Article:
Assuming you are going straight down the “diver’s entry ramp” (marked in red above) from the main road and entering the water, the quick sketch above gives you an idea of possible routes and what you could see. Slightly to your ?left? will be a wreck. To the far left will be the kelp forest and pipe. Straight ahead you will have rock outcrops and reefs. To your right (1 o’clock) will be rocks leading to sandy seabed.
(The Trails described below are approximates and assume Entry Point being the shore in front of the top of the ramp)
TRAIL 1- STRAIGHT IN & OUT (Easy Route)
From above entry point if you swim out 270 degrees, after a few large rocks and reef you will come upon a sandbank at a depth of 12-15m. If you follow the reef to either side, you can navigate back to the point you left the ‘track’. This “in and out” direct route is the simplest way to start exploring Chesil Beach if you are looking to avoid swell in the shallows.
A visual line of direction will allow divers to branch off and return to the “trail”. Once you descend, you could also take a look to the left side (south) at about 6-8 metres and see the wreckage of what is believed to be the Preveza, which broke up on Chesil during a storm in 1920. This route is ideal during the season to spot John Dory and Cuttlefish as well as Wrasse, Crabs and Lobsters.
TRAIL 2 ? THE KELP FOREST (Easy Route)
The Pipe-Kelp Forest trail (to the left after entry – South) can either be linked to another route or done independently.
Keeping to a depth of about 6-8 metres (depending on the state of tide) divers can follow the shoreline where pebbles blend into rocks until arriving at patches of sea weed and kelp which eventually become a full blown ‘kelp forest’ around the disused sewer pipe.
This can be an immersing experience particularly when the kelp forest is dense and marine life is abundant with maximum depths not exceeding 12m. There is much to see both in the kelp beds and around the pipe (but watch out for fishing lines and torn nets). This is a great dive which takes the diver over the wreckage of the Preveza and rocks.
TRAIL 3 ? ROCKY REEF
Upon doing the entry described in Trail 1, if you stick to a bearing of 270 degrees for about 1/2 a mile crossing large areas of rock and sandy patches, you will finally come to the edge of the rock reef marked initially by some large (2-3 metre high) rocks. Depths here may reach or exceed 18 metres.
Heading out you can explore the edge of the reef with the rocks on your left and sandbed to your right or do the opposite on an inward trip. This route (approximately 50-60 minutes) requires quite a long underwater swim so close monitoring of pressure gauge (or a large volume cylinder) is recommended. Depths here average 15-18 metres.
?TRAIL 4 ? BEYOND ROCKY REEF (NW Route)
As above, if you are fairly confident about your consumption, enter the water and on reaching 8-9 metres depth take a bearing of 300 degrees ? hence we’ve dubbed this the North West route. After 10-15 minutes depending on your finning speed you will come to the edge of the rocky reef and see a sand bank stretching ahead. Turn left while keeping the sand to your right and follow the reef outwards to a depth of about 16-18 metres. You will come across a large piece of wreckage on the sand itself). Further on and a metre or so deeper follow the reef edge until you come across mores wreckage and massive tree trunks lost off board in storms,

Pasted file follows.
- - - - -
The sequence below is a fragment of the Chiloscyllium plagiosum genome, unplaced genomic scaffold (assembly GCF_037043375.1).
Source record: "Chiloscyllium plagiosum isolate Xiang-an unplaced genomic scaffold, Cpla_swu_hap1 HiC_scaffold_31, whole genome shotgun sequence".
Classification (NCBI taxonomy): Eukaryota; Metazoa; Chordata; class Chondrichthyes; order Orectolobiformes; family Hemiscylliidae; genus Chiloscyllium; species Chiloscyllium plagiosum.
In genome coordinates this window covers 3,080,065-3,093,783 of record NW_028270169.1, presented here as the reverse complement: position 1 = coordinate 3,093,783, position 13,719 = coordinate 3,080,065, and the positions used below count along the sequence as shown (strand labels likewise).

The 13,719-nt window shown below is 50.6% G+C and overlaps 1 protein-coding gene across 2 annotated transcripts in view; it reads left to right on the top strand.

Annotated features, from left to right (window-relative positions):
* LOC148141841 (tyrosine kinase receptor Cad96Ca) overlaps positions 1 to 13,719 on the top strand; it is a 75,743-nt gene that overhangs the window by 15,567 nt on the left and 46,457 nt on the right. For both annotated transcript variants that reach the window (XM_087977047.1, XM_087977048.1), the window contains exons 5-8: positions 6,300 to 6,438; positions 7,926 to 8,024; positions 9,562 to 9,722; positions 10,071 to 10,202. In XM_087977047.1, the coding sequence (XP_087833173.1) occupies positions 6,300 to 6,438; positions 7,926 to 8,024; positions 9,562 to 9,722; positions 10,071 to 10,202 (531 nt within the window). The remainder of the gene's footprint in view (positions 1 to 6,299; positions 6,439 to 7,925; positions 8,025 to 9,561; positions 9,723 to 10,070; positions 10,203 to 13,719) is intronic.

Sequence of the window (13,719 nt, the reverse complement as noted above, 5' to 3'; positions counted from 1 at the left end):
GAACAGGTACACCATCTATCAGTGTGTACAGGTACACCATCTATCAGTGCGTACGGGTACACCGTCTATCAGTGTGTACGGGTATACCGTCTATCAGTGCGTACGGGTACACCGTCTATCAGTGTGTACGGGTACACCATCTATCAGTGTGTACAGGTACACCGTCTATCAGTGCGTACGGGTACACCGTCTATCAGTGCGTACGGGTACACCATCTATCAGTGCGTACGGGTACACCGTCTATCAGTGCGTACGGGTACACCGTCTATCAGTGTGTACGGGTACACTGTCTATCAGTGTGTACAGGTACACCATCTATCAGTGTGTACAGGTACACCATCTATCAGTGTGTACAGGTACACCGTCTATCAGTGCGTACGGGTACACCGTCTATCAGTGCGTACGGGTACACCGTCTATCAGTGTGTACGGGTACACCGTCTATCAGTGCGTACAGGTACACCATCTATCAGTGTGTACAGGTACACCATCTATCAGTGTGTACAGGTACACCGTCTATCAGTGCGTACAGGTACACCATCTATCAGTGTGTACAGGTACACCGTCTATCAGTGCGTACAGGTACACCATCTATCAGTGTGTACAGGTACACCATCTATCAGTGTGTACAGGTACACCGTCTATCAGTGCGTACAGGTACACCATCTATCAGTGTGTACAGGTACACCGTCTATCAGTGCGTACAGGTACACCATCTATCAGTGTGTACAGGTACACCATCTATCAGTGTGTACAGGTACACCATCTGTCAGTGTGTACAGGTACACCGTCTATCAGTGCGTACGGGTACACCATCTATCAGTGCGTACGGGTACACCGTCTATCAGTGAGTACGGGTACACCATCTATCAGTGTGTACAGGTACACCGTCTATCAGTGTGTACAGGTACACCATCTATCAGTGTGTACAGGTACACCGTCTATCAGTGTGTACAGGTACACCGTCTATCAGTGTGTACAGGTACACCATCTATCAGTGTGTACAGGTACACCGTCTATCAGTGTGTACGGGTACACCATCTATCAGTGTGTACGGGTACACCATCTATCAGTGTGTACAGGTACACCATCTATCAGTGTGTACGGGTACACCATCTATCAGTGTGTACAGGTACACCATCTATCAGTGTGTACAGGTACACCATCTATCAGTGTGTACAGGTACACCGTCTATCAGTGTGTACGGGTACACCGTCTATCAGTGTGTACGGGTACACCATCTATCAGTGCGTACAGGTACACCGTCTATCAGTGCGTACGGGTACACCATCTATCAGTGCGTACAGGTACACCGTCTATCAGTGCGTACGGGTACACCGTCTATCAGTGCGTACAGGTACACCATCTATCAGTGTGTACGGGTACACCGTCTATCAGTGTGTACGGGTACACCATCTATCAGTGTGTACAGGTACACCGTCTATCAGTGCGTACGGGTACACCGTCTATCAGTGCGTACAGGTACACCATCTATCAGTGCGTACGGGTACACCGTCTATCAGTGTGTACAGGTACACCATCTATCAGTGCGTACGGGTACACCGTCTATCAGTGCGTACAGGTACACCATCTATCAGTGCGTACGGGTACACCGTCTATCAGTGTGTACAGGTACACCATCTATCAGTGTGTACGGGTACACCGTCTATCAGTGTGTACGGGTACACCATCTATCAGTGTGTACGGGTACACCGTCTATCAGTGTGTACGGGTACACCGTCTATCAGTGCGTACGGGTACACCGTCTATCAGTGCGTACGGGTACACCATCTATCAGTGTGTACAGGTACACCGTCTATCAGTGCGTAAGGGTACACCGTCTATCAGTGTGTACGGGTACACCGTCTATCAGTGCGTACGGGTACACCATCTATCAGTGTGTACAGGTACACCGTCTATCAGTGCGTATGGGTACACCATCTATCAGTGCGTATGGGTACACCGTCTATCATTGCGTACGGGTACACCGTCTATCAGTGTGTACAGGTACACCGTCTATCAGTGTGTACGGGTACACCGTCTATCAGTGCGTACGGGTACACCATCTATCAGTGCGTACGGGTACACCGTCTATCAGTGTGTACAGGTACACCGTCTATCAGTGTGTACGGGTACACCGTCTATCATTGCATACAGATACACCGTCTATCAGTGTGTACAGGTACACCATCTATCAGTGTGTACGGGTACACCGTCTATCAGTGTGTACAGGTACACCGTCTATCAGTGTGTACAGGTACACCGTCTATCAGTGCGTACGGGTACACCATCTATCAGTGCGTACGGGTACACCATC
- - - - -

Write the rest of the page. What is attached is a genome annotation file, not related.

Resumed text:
Look at the ?rocks? closely here as some may surprise you (being encrusted wreckage). The area is covered in various sizes of encrusted metal objects, most of which came from the ships that have been grounded on Chesil and broken up. Maximum depth can reach 19 metres on this trail and due to the distance involved, close monitoring of pressure gauge is highly recommended.
Each of the above ?trails? can obviously be followed or explored through different entry points but the easiest and advisable one is as above. Whatever you do, don’t forget to read up also on our Conditions & Risks section below before organising your first Chesil Cove dive. You can call us 7 days a week 9 to 5 on 01305824555 for queries and advice. You can also follow our DAILY photographic update of Chesil Beach on CHESIL BEACH WATCH.
Visiting Chesil… It’s not only about diving. There’s a lot of fun to be had with family. Why not build a stone stack and see how high you can go? But don’t forget, you are not allowed to remove and take away pebbles from the beach. Enjoy them where they are…
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? Izzy Imset
Photo(s) 2019 Izzy Imset – All Rights Reserved.
Disclaimer: The purpose of this page is to give a starter point for visiting divers and enhance safety on the beach. In no way is it an official guide to the beach and it is the divers’ personal responsibility to dive to the limits of their training and agency, to check conditions such as weather and tide prior to planning any dive. Neither Underwater Explorers nor those divers who have given feedback towards this guide accept responsibility for the actions and decisions of divers. The following notes contribute to awareness and do not substitute any formal guided diving activity, official guidance or advice by agencies and/or dive clubs. It is your responsibility to dive to your limits in conditions you are accustomed to, deciding on your own safety and dive plan. With that said, have a safe dive and hopefully you’ll all enjoy your Chesil Cove experience!…